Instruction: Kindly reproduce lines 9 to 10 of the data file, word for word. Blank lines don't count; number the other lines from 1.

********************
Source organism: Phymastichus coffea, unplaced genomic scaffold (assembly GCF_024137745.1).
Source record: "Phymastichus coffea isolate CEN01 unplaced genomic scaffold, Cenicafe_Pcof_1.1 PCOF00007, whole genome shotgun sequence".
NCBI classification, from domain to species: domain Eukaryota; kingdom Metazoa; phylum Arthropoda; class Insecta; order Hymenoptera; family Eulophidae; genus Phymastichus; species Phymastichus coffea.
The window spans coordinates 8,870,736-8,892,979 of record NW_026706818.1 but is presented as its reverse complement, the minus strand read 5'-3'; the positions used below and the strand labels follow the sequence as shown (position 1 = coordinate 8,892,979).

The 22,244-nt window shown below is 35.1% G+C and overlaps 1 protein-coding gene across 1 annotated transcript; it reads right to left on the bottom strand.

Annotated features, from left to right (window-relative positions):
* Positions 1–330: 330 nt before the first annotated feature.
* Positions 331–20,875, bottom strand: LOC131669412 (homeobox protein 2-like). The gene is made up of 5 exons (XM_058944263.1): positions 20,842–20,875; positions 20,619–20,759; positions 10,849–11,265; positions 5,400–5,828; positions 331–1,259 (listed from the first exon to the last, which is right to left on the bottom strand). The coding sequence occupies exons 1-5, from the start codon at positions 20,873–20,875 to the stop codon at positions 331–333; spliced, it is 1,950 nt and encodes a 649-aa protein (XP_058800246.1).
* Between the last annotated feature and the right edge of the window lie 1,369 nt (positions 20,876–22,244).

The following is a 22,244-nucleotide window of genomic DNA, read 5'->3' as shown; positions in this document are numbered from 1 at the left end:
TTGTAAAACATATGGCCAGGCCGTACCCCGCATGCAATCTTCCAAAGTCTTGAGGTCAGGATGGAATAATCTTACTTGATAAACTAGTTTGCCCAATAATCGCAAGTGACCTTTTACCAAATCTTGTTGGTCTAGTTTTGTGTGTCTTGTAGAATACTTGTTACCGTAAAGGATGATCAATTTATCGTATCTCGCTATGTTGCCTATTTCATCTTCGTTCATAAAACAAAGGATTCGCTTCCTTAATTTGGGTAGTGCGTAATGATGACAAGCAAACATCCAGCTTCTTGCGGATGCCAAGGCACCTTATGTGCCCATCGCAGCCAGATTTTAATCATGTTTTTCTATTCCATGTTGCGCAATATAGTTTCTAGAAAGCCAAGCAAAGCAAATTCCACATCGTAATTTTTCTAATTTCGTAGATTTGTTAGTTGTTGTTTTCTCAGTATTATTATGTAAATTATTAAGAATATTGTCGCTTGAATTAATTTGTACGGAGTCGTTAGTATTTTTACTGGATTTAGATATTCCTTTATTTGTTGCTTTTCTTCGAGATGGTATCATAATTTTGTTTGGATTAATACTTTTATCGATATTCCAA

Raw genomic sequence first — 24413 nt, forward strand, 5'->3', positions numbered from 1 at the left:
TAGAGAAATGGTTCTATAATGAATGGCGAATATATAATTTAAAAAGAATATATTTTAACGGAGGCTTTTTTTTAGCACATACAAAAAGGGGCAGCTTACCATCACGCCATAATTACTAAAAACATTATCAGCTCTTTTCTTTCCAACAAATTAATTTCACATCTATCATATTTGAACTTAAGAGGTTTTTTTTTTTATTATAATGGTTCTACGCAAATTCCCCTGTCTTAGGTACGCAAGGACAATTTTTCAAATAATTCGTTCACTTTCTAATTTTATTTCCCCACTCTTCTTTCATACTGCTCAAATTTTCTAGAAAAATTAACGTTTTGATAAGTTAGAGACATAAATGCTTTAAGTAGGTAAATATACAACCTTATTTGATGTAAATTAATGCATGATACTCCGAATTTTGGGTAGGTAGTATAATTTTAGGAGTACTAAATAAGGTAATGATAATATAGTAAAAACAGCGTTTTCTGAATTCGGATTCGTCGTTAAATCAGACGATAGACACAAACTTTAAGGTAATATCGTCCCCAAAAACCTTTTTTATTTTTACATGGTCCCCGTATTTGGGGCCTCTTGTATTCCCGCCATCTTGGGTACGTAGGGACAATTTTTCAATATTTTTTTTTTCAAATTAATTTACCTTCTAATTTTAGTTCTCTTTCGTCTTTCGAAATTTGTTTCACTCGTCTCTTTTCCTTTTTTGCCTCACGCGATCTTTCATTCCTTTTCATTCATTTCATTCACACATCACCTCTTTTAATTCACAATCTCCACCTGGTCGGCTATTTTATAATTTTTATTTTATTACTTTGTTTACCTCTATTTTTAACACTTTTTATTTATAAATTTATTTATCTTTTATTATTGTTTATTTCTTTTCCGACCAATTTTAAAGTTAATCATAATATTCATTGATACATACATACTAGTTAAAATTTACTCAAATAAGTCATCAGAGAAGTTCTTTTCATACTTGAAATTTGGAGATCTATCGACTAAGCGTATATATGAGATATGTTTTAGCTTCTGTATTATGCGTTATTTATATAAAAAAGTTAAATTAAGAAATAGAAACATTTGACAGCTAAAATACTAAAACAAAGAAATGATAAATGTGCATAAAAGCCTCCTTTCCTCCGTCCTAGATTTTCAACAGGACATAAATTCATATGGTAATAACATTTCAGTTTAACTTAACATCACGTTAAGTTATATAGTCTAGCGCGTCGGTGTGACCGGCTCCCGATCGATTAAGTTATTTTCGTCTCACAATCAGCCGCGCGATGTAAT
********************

* Between the last annotated feature and the right edge of the window lie 1,369 nt (positions 20,876–22,244).

The following is a 22,244-nucleotide window of genomic DNA, read 5'->3' as shown; positions in this document are numbered from 1 at the left end: